by Carl Haines, Jimmy Lee, Bill Beatty, and Carlos Tavares

Historically, all combat and sonar trainers have not had the fidelity to conduct effective training at anything more than the basic level. This problem, combined with a need for trainers that reflected the integration of commercial off-the-shelf (COTS) technology into our combat and sonar systems, required a new solution. The Naval Sea Systems Command (NAVSEA) Training Program created a unique team arrangement that led to the development and fielding of the world’s most modern sonar and combat control training system: the Submarine Multi-Mission Team Trainer (SMMTT). SMMTT is the Submarine Force’s premier ashore combat system team trainer; it provides team training for the entire submarine attack party. This trainer, used primarily in pre-deployment training (PDT), hones submariner’s skills in strike warfare; anti-submarine warfare; anti-surface warfare; Navy special warfare; mine warfare; intelligence, surveillance and reconnaissance; navigation; and command, control, communications, computers and intelligence. To ensure mission success, SMMTT allows for the officer of the deck and his sonar, combat control, weapons launch, electronic warfare support, imaging, and ship control teams to execute complex scenarios in a high-fidelity, realistic simulation that replicates forward-deployed operations.

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The Submarine Multi-Mission Team Trainer (SMMTT) at the Naval Submarine School in Groton, Conn. Photo by William Kenny

The Submarine Force has used combat control trainers for decades. However, they lacked the fidelity and complexity required for realistic training due to computer modeling and simulation limitations. The latest version of this trainer, SMMTT, includes tactical databases and the Oceanographer of the Navy’s highest fidelity oceanographic models running in real time. SMMTT simulates an unlimited combination of operating environments, anywhere in the world, at any time of year, allowing the submarine crew to practice submerged or surfaced operations.

In the 1970s submarine training facilities received the first digital submarine sonar and combat system trainers. These trainers were stand-alone devices used for individual operator and small team training. Fully integrated team training did not begin until 1981, when an interface allowed two simulators to operate within the same scenario. As the Ohio-class SSBNs commissioned with digital sonar and combat systems, team trainers were developed and fielded to support crew certification and proficiency.

NAVSEA developed SMMTT Phase I and II in response to the Acoustic Rapid Commercial off the Shelf (COTS) Insertion (ARCI) program. These trainers replicated the various ARCI system configurations and established a hardware standard as the ARCI program grew. Due to the lower cost of COTS tactical computers, SMMTT was able to use superior training software, which in turn decreased the amount of time needed to deliver an operational trainer to the Fleet.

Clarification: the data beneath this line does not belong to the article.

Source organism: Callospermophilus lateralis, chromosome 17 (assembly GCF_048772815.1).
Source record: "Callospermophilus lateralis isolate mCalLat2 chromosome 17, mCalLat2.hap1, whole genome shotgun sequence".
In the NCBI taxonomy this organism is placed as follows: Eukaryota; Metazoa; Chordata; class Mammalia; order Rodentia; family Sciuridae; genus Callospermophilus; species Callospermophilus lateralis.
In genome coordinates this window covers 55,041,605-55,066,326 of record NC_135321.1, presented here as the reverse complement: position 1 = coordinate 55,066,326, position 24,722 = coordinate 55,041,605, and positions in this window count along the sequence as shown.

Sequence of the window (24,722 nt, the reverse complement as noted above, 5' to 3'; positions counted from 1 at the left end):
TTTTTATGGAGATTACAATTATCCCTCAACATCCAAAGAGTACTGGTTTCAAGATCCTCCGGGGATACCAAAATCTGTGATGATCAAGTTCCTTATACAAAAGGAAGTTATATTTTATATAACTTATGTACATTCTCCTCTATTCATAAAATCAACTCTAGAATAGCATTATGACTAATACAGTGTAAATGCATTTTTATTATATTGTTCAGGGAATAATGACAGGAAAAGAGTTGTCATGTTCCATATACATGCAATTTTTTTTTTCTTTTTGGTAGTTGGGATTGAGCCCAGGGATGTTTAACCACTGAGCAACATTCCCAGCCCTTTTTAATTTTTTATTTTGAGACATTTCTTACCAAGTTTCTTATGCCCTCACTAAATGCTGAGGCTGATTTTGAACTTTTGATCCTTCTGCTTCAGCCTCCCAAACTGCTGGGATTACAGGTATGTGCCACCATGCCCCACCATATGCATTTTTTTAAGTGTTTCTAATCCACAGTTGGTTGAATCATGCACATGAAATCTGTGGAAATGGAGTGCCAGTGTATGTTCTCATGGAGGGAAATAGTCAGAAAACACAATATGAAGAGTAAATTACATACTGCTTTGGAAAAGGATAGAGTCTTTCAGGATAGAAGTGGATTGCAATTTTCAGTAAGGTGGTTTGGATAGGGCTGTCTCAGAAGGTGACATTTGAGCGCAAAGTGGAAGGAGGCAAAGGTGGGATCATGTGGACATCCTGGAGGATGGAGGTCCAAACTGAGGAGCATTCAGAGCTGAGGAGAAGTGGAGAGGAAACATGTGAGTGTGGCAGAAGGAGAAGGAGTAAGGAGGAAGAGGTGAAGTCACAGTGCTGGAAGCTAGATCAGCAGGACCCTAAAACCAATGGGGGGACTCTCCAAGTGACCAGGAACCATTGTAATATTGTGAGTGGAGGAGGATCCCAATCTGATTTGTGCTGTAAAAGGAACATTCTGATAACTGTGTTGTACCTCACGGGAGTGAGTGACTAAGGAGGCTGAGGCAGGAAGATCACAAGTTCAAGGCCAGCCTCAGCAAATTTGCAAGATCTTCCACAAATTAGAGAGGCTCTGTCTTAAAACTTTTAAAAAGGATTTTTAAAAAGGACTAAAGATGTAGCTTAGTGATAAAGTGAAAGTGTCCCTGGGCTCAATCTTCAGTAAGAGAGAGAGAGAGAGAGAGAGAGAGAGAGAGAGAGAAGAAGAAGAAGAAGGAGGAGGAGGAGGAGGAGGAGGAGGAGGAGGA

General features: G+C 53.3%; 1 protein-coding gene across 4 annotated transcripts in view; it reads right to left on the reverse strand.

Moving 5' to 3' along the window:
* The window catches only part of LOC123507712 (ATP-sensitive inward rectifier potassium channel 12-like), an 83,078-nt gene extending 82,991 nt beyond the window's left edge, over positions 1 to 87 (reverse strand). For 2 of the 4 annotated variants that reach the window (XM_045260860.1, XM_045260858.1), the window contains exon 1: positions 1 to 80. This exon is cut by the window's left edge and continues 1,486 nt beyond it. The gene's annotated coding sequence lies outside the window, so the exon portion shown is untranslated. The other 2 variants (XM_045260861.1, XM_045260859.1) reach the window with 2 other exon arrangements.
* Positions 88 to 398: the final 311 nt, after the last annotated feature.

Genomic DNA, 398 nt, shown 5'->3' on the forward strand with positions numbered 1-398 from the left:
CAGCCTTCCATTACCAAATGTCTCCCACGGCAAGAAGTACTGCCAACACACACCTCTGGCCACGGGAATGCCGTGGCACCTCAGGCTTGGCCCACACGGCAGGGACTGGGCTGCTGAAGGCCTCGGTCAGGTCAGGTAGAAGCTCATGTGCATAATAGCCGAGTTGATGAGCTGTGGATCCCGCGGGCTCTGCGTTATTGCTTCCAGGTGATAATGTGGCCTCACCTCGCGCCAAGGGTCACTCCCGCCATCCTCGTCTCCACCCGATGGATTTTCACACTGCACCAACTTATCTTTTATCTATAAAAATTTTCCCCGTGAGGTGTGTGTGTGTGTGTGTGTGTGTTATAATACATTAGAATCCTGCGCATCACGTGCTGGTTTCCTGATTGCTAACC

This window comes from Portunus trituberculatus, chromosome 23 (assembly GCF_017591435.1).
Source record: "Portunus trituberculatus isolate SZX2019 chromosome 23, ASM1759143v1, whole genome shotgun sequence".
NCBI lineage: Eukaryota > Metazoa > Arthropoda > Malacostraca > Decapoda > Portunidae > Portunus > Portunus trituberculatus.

More recently, in response to technological developments in software and sensors, NAVSEA and a cross-functional team of industry and Navy experts developed SMMTT Phase III. This team substantially improved SMMTT’s quality and overall capability, while decreasing the cost of the trainer by a factor of two. They achieved these savings and maintained the unmodified tactical software by utilizing less expensive, commercially available hardware. SMMTT Phase III now provides greater fidelity, which in turn fully supports the Fleet’s requirement for immersive training. This product was so successful that NAVSEA and the diverse team that coordinated on SMMTT Phase III won both the 2008 Warfare Center Collaboration Award and 2008 Secretary of the Navy Acquisition Innovation Excellence award.

Three different Navy laboratories collaborated to create a unique team. Each group contributed its core competency of excellence in new software development and repurposed existing software components to form SMMTT. Naval Surface Warfare Center, Carderock Division (NSWCCD) provided high-fidelity synthetic signature generation for sonar, visual, and infrared signatures. These raw signatures stimulate actual tactical systems. Naval Undersea Warfare Center Division Newport (NUWC Newport) provided simulation/stimulation of the BYG-1 combat control system, including extensive tactical Tomahawk support and an external interface to support Fleet synthetic training. Naval Air Warfare Center Orlando, Training Systems Division (NAWCTSD) provided emulations for combat system components where it is too costly to use real tactical systems. NSWCCD, which acts as the system integrator, led the successful delivery of eight SMMTT installations at six major submarine homeports. This level of successful collaboration is a prime example of Warfare Centers teaming to provide the Fleet with superior products.

In 2005, to prepare for a weapon system upgrade on USS Boise (SSN-764), NAVSEA delivered the first SMMTT Phase III to Norfolk, Va. Since then, the program has delivered a variant for Ohio-class SSGNs to the submarine bases at Kings Bay, Ga., and Bangor, Wash. Additionally, NAVSEA plans to deliver SMMTTs for homeports with Virginia and Seawolf-class submarines.